We returned to Yellowstone National Park in early September, over Labor Day Weekend. This has been our third trip to Yellowstone since the end of May, with a focus on watching the seasonal changes over the course of the same year. Our trips were planned to be about 6 weeks apart, and will be followed up with trips in late November and December.
On this trip, we felt that the wildlife had been negatively affected by the peak summer tourist season. Compared to late spring, we had about 20% of the amount of wildlife interactions. We ended up focusing much of our photography on landscapes, including taking shots that were the same as previous seasons for comparison.
During one of our stops through Hayden Valley, we encountered a site that surprised us. There was a very young baby bison calf grazing with the herd. Here is was, September 6, and this little one was still early-summer brown and so small. Our Late Bloomer will have one serious struggle with the oncoming winter, which was predicted to make its entrance while we were there that weekend. Luckily for him (or her), the storm system passed to the south, so no snow fell that weekend.
Most bison calves at Yellowstone are born from late April to early June, depending on the severity of the previous winter. When we first arrived to Yellowstone at the end of May, it appeared that most of the calves for the season had been born, especially in Lamar Valley (northeast end of the park).Calves born late in the year (after mid-June) do have an increased risk of not surviving the oncoming winter. They have not built up enough fat layers, their thinner baby fur has not been replaced by the thicker adult coat, and they are less experienced at proper foraging techniques before snow covers the ground. In addition, wolves and bears are more likely to seek out the smaller, weaker bison during the late fall and winter for an easier food source. Calves, by November, should weigh between 350-450 lbs. Looking at this little one, it is safe to say it will be far from that healthy range six weeks from now.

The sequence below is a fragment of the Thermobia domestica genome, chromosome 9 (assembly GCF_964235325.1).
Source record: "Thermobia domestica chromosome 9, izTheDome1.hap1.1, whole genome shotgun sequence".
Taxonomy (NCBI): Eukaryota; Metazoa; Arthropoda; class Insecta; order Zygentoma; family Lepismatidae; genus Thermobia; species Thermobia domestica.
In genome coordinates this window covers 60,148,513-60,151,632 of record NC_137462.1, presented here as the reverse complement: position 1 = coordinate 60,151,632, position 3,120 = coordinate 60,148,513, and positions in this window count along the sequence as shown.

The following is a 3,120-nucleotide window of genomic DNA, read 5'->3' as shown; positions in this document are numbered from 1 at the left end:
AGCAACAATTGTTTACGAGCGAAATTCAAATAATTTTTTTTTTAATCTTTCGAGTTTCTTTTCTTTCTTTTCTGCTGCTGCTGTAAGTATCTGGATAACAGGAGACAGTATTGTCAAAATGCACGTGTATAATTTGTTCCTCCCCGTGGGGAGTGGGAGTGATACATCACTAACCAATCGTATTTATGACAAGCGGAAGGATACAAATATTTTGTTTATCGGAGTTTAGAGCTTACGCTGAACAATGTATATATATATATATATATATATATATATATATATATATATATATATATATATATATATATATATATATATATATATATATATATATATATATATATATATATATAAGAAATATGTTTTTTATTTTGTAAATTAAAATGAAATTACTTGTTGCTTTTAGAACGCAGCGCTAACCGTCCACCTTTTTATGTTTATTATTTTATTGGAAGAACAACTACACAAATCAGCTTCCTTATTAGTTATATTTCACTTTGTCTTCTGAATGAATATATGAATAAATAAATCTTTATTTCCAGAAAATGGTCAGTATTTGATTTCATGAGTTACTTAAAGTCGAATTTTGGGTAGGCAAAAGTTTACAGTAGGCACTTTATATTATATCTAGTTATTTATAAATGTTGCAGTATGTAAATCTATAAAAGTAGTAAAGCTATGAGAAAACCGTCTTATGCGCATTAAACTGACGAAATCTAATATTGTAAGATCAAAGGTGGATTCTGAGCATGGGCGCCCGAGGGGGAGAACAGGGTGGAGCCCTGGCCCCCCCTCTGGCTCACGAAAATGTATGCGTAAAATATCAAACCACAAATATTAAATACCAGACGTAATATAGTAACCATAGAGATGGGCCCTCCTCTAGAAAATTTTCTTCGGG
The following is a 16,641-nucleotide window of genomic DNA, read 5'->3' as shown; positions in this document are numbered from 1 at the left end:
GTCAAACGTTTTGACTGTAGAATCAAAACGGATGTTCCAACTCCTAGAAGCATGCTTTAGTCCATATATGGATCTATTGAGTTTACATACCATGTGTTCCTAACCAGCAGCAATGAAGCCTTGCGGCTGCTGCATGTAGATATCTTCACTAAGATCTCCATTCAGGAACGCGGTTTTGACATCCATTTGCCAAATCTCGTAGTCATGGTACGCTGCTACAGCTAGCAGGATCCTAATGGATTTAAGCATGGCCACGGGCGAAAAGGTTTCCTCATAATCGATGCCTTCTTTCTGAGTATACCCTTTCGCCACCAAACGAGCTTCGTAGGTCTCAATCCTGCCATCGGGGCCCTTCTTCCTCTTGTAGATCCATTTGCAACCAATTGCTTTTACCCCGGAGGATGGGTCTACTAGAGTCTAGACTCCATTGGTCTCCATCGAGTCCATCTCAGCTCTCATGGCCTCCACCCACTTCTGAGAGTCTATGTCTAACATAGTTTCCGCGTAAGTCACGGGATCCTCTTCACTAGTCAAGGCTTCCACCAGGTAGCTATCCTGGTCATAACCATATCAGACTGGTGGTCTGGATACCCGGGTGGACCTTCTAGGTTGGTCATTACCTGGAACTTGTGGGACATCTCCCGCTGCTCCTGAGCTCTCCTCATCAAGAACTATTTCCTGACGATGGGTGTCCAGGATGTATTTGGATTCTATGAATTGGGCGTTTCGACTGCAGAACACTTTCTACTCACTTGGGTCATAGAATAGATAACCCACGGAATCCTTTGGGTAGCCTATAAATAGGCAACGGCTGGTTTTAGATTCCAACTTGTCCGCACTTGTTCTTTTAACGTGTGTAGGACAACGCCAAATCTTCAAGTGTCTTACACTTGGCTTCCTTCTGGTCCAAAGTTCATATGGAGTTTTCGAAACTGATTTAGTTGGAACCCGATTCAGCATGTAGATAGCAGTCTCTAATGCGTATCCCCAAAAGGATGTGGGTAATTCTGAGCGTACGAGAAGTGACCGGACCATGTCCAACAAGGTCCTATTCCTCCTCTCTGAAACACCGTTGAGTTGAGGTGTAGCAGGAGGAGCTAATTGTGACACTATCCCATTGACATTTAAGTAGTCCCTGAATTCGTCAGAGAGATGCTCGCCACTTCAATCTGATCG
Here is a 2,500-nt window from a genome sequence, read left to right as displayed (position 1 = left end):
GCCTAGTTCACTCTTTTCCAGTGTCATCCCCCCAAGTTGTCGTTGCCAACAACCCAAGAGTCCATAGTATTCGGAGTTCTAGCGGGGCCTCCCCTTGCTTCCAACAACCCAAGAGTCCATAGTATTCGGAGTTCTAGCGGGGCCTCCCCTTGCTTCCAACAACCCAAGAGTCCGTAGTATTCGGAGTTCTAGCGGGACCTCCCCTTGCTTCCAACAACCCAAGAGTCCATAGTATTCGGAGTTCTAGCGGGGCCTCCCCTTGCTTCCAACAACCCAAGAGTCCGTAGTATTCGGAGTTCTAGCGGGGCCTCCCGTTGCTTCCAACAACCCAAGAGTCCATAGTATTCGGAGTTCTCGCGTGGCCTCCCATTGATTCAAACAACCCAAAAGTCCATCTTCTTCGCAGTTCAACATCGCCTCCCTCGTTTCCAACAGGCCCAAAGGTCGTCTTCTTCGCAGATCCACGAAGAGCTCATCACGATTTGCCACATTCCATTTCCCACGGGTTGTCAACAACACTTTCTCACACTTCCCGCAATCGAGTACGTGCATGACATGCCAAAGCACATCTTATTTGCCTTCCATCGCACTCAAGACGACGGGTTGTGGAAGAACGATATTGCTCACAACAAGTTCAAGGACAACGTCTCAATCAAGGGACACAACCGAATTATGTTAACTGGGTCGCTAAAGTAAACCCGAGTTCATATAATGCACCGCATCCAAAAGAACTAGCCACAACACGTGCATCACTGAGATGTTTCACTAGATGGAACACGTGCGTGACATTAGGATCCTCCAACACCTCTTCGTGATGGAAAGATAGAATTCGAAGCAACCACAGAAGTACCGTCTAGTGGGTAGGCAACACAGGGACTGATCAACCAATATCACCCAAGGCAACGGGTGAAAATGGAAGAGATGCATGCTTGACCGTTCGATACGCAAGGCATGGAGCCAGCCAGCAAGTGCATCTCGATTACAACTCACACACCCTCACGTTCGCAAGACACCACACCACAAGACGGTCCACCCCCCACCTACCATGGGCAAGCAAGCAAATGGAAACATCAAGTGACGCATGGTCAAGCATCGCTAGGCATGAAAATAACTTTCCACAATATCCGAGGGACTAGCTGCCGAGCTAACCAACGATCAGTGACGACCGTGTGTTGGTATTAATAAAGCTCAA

We likely cannot know the outcome of this particular calf, and will probably not get to see it until next summer, if it survives, with the roads closing soon through Hayden Valley. We will hope for the best for this little one. Nature really can surprise us in amazing ways, just when we think we have seen it all and know how to predict it!